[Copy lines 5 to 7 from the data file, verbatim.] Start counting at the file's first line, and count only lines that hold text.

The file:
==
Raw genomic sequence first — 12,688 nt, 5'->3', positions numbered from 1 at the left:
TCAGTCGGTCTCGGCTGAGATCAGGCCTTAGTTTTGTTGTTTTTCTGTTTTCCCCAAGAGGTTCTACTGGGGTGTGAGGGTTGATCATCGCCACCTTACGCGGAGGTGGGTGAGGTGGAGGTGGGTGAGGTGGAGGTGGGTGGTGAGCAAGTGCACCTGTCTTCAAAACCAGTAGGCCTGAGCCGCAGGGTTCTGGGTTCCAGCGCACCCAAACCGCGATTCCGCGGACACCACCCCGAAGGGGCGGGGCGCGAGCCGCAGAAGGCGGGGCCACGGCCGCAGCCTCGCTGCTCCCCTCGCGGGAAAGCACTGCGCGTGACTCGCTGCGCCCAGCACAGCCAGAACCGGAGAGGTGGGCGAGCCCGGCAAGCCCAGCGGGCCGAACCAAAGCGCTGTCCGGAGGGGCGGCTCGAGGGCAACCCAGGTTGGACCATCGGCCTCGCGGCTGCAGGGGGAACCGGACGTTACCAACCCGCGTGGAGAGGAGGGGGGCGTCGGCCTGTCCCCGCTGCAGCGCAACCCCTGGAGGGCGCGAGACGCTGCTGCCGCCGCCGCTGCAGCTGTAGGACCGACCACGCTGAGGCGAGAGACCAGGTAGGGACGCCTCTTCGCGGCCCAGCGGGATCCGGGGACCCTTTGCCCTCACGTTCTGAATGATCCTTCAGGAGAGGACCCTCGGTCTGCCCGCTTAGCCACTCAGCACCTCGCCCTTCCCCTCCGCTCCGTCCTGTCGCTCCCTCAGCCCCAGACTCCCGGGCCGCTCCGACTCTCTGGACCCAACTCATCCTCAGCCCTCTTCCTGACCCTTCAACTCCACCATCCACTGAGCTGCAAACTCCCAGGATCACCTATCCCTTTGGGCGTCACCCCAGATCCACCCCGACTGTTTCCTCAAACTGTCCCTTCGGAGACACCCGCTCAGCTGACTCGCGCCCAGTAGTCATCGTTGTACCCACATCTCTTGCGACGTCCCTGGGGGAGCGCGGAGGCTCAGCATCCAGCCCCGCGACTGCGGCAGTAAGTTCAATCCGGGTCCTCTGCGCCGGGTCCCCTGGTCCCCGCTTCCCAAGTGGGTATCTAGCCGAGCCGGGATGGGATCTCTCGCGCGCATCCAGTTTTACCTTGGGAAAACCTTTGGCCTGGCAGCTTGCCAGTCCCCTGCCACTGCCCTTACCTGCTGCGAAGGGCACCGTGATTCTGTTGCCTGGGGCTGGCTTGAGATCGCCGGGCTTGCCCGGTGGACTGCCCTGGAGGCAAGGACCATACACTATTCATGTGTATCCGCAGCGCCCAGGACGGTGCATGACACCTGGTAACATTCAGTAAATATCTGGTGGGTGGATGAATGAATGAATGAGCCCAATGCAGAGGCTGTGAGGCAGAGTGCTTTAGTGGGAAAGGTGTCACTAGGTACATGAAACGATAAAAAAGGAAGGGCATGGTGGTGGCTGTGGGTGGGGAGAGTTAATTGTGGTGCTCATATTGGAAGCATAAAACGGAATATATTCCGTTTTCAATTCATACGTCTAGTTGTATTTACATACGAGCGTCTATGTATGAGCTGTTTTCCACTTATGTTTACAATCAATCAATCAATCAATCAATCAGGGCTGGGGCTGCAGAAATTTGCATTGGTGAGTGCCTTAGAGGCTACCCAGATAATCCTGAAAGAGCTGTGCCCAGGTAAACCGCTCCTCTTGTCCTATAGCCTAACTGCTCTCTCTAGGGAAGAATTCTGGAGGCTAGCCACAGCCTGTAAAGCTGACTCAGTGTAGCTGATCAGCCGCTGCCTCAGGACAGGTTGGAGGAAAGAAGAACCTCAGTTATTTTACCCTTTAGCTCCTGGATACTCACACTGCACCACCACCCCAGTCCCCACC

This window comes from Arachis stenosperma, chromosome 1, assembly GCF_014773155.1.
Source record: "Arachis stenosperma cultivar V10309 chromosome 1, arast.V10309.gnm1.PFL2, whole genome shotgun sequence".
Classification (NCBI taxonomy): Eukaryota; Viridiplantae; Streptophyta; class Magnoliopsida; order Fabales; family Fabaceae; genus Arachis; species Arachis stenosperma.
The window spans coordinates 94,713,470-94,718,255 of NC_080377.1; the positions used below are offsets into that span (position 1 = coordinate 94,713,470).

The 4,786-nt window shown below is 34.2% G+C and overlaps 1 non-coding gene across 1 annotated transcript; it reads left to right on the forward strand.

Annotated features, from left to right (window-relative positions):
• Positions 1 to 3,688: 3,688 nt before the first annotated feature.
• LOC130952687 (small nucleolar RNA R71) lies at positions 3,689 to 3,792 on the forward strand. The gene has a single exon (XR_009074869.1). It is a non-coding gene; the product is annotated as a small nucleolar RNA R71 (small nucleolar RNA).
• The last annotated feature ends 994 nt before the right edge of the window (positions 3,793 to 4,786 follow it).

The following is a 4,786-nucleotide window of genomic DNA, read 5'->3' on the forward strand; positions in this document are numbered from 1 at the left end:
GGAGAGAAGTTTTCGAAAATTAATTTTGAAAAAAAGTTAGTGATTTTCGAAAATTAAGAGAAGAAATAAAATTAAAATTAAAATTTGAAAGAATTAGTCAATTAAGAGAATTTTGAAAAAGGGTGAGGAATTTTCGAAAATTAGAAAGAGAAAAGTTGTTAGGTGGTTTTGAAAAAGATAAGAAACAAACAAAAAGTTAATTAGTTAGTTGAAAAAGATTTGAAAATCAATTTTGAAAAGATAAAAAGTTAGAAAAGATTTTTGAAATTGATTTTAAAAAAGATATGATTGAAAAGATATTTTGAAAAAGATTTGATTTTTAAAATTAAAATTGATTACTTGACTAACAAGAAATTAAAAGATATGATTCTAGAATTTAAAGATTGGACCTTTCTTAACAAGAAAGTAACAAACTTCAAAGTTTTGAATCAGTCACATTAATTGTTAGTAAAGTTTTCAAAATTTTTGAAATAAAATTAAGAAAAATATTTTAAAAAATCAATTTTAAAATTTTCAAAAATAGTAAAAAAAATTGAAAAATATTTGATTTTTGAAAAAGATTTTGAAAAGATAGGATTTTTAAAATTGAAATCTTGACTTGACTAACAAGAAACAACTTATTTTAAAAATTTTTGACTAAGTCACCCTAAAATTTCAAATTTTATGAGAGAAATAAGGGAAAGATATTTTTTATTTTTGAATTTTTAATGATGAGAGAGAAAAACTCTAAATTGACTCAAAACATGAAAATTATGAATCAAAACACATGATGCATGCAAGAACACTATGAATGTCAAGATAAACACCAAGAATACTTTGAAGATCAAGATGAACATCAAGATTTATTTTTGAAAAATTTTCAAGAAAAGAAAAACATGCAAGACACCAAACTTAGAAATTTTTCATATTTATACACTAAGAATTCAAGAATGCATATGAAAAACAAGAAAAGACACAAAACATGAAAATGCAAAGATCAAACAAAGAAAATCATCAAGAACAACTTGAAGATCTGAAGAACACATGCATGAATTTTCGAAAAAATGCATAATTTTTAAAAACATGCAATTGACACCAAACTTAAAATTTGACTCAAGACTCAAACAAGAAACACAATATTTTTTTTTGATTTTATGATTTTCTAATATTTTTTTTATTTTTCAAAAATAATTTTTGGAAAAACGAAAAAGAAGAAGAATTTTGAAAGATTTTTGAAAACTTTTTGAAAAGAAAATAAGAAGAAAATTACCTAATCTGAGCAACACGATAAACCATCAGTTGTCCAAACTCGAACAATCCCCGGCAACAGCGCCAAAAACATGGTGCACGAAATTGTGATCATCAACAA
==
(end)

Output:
Classification (NCBI taxonomy): Eukaryota; Viridiplantae; Streptophyta; class Magnoliopsida; order Fabales; family Fabaceae; genus Arachis; species Arachis stenosperma.
The window spans coordinates 94,713,470-94,718,255 of NC_080377.1; the positions used below are offsets into that span (position 1 = coordinate 94,713,470).

The 4,786-nt window shown below is 34.2% G+C and overlaps 1 non-coding gene across 1 annotated transcript; it reads left to right on the forward strand.